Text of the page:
Monday, 27 October 2014

Star Trek: The Green Frontier

We have been taught by world leaders and stakeholders on how to be environmentally friendly.

We know the choices we can make.

We know such sacrifices are for the future of mankind.

But are we doing enough?

Our world is littered with cities that ‘excels’ in energy and resource consumption. These concrete jungles will forever more remain on our landscapes as either standing structures or rubble (Fig. 1). Even with a green lifestyle, can mankind truly erase the stigma of environmental degradation from our very homes?

There is perhaps hope with the innovation of green homes (Fig. 2). A green home is designed to be environmentally-friendly and sustainable as it provides better energy and resource conservation while using materials derived with environmentally friendly means (Roberts, 2003).

One such green home stands out from the rest, and that is...

The Earthship!

Made by EarthshipBiotecturethis home is completely self-sufficient. It harnesses energy from the sun and wind. Water is mainly provided by rain and greywater. Food are also home-grown (Video 1) (Reynolds, 2014)

Video 1: Earthships

Recyclable materials are also used to make Earthships, like tyres and bottles. By using 15,000 tyres to make Earthships while the UK is burning 40 million old tyres per annum, Earthship can provide an alternative to our saily disposal patterns by advocating recycling of usable materials.

Unfortunately, this architecture is impossible for Singapore. With land constraints, we simply cannot welcome Earthships.  This is a pretty sad, as Singapore is often a role model to the world in more ways than one, and we have to accept the fact that Singapore cannot become one in this area.

However, while we may leave such fancy developments to larger countries, Singapore can perhaps pursue development of green buildings that are multi-storeyed to suit our needs. Like vertical farms!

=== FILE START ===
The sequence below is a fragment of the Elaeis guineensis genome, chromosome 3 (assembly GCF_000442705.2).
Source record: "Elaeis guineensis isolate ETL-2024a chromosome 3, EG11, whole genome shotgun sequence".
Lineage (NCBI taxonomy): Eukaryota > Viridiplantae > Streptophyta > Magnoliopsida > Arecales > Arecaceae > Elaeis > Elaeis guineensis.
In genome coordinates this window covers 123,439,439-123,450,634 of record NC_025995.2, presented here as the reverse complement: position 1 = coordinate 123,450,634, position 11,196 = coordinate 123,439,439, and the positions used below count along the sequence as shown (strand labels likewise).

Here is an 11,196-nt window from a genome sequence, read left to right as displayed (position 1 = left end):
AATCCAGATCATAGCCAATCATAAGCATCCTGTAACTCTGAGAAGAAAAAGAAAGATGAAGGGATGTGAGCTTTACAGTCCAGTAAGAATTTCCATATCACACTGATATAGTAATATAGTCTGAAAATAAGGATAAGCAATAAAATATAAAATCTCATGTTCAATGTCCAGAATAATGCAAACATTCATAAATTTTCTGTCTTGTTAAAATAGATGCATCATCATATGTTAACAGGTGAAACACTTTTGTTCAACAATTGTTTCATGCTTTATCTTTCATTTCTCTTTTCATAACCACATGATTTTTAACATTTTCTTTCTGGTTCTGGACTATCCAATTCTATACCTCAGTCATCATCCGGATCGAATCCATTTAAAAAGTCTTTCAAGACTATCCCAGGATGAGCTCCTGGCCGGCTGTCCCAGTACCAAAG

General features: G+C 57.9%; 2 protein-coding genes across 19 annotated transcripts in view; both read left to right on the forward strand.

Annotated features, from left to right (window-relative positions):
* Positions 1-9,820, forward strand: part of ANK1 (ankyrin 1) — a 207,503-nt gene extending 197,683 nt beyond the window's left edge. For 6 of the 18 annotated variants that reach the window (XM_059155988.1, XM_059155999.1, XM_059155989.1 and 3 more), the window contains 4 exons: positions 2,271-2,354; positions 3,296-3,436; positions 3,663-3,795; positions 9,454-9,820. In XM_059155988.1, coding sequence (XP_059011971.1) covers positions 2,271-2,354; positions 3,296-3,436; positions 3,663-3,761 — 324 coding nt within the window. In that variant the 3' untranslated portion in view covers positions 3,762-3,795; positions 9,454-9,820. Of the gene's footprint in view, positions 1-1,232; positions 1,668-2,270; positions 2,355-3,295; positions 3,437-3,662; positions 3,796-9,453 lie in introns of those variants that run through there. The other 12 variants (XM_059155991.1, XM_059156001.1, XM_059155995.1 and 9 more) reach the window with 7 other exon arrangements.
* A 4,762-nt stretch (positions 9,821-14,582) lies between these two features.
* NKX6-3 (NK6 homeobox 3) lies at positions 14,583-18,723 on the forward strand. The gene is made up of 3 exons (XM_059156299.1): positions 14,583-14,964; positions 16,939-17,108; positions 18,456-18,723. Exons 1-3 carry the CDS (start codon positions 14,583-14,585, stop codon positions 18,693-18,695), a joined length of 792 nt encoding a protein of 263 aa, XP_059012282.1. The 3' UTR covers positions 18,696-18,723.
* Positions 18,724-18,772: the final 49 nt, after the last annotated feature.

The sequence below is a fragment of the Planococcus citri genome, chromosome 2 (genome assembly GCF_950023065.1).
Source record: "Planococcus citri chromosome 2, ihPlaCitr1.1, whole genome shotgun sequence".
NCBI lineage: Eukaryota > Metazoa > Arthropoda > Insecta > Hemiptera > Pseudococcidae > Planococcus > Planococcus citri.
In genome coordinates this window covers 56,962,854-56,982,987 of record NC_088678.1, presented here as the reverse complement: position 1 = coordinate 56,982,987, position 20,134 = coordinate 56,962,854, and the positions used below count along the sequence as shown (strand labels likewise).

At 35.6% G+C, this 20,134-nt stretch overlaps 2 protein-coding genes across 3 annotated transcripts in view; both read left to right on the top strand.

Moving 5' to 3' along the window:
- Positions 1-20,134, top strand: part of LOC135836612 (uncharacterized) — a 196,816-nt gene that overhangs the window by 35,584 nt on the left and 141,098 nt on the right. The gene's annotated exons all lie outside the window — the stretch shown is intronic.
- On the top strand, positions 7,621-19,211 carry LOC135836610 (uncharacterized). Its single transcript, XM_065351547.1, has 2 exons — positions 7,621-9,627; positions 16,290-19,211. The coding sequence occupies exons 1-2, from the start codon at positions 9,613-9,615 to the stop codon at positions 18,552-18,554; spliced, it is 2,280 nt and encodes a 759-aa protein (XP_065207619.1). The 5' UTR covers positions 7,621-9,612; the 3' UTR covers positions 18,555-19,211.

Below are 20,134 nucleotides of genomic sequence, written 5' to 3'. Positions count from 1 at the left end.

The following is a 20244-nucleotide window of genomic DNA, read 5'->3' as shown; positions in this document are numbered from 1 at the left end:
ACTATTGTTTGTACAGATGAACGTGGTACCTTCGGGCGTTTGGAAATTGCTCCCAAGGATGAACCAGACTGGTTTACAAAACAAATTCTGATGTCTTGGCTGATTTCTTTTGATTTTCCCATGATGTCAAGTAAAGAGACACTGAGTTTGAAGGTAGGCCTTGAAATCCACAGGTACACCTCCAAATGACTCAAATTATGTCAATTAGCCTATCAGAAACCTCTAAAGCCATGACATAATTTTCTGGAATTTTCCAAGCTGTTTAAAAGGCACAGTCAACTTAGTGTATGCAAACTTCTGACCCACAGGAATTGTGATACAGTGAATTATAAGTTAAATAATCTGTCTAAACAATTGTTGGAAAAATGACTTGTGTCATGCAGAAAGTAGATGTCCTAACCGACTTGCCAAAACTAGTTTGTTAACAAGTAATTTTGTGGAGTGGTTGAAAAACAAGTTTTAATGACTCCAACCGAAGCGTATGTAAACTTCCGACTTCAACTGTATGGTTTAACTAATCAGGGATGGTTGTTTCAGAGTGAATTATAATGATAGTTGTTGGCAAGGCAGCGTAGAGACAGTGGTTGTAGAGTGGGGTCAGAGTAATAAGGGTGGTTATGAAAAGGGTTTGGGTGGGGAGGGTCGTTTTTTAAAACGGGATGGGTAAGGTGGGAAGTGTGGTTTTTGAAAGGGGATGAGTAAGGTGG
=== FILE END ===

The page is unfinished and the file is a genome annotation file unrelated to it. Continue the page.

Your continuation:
If there’s a will, there will always be a way for everyone to play their part in sustainable living.

And this is most probably my last post on Change-Up. With that, I hope that I have brought you on a short journey of enlightenment on sustainable living, and that you may now continue your part in preserving our future. 

Godspeed everyone.

Literature Cited

Reynolds, M. (2014, September 11). Earthship systems. Retrieved from Earthship biotecture:
Roberts, J. (2003). Good Green Homes. Layton, Utah, U.S.A.: Gibbs Smith.

Saturday, 25 October 2014

Bins, Bulbs, and Shower Timers: On the ‘Techno-Ethics’ of Sustainable Living. Kersty Hobson (2006)

Hey everyone! Do you remember the last time you were informed of environmental slogans/policies or used something environmentally friendly? Was that policy or your own action more impactful and memorable?

My post today will be about an article by Hobson:

In this article, Hobson discusses the reliance that sustainable consumption has on the material world. She noticed the phenomenon of anti-consumerism consumerism, where eco-modernisation and new knowledge increased people's consumption of more energy and resource efficient goods as an alternative to conventional consumption that harms the environment.

Using the Australian Conservation Foundation's 'Greenhome' programme (Fig. 1) as a case study, Hobson investigated how their workshops on topics like waste and water aimed to change people's affiliations with daily products such that they will have more environmentally friendly practices. This subtle approach was adopted to mitigate the unpopularity of pervasive environmentalism.

Introducing objects like recycling bins often lead to eco-friendly outcomes such as increased recycling efforts as it necessitates people to change their habits (Fig. 2). However, without objects to guide them, practices like water conservation fall short on improvement. It is thus possible that ethics are developed from the physical surroundings of an individual rather than educational values. 

Fig. 2 The inclination to practice more environmental friendliness with environmental products at hand. (source:

Although this is a limit to sustainable lifestyle promotion, materialism still has a successful side. Hobson noted that people placed more significance on the environment with their lives revolving around eco-friendly obejcts. While this is not the outcome that environmentalists desire, I feel that human nature is not something advocates should compete with but rather adapt towards such that the same goal is reached.